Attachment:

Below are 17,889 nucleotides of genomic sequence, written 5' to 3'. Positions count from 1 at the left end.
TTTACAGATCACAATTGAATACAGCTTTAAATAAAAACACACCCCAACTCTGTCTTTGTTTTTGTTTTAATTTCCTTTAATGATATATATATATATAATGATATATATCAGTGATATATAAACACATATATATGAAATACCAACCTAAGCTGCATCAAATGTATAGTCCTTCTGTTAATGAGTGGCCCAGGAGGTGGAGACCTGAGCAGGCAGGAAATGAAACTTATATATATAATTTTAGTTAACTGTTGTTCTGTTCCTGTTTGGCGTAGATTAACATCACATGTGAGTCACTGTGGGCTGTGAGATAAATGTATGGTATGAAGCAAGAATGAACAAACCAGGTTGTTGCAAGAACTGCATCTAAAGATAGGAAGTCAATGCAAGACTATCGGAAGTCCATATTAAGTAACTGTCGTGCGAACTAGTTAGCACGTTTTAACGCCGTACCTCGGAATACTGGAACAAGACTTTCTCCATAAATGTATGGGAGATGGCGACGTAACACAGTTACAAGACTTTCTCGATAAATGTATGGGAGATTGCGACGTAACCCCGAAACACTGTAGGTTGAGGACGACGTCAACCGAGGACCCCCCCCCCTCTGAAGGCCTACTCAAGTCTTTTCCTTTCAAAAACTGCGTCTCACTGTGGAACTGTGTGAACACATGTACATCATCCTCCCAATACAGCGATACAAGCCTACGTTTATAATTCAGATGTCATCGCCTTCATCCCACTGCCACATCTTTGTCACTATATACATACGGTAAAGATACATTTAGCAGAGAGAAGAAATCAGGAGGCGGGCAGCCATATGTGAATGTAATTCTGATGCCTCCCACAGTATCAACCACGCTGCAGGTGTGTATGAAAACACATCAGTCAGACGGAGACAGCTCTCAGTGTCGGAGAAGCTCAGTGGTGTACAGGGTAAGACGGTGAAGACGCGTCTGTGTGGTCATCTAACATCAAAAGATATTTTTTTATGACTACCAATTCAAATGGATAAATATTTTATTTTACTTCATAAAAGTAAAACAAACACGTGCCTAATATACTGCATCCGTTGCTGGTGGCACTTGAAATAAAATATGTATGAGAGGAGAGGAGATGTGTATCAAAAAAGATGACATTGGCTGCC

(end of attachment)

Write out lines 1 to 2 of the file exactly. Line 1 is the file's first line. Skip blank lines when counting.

Below are 17,889 nucleotides of genomic sequence, written 5' to 3'. Positions count from 1 at the left end.
TTTACAGATCACAATTGAATACAGCTTTAAATAAAAACACACCCCAACTCTGTCTTTGTTTTTGTTTTAATTTCCTTTAATGATATATATATATATAATGATATATATCAGTGATATATAAACACATATATATGAAATACCAACCTAAGCTGCATCAAATGTATAGTCCTTCTGTTAATGAGTGGCCCAGGAGGTGGAGACCTGAGCAGGCAGGAAATGAAACTTATATATATAATTTTAGTTAACTGTTGTTCTGTTCCTGTTTGGCGTAGATTAACATCACATGTGAGTCACTGTGGGCTGTGAGATAAATGTATGGTATGAAGCAAGAATGAACAAACCAGGTTGTTGCAAGAACTGCATCTAAAGATAGGAAGTCAATGCAAGACTATCGGAAGTCCATATTAAGTAACTGTCGTGCGAACTAGTTAGCACGTTTTAACGCCGTACCTCGGAATACTGGAACAAGACTTTCTCCATAAATGTATGGGAGATGGCGACGTAACACAGTTACAAGACTTTCTCGATAAATGTATGGGAGATTGCGACGTAACCCCGAAACACTGTAGGTTGAGGACGACGTCAACCGAGGACCCCCCCCCCTCTGAAGGCCTACTCAAGTCTTTTCCTTTCAAAAACTGCGTCTCACTGTGGAACTGTGTGAACACATGTACATCATCCTCCCAATACAGCGATACAAGCCTACGTTTATAATTCAGATGTCATCGCCTTCATCCCACTGCCACATCTTTGTCACTATATACATACGGTAAAGATACATTTAGCAGAGAGAAGAAATCAGGAGGCGGGCAGCCATATGTGAATGTAATTCTGATGCCTCCCACAGTATCAACCACGCTGCAGGTGTGTATGAAAACACATCAGTCAGACGGAGACAGCTCTCAGTGTCGGAGAAGCTCAGTGGTGTACAGGGTAAGACGGTGAAGACGCGTCTGTGTGGTCATCTAACATCAAAAGATATTTTTTTATGACTACCAATTCAAATGGATAAATATTTTATTTTACTTCATAAAAGTAAAACAAACACGTGCCTAATATACTGCATCCGTTGCTGGTGGCACTTGAAATAAAATATGTATGAGAGGAGAGGAGATGTGTATCAAAAAAGATGACATTGGCTGCC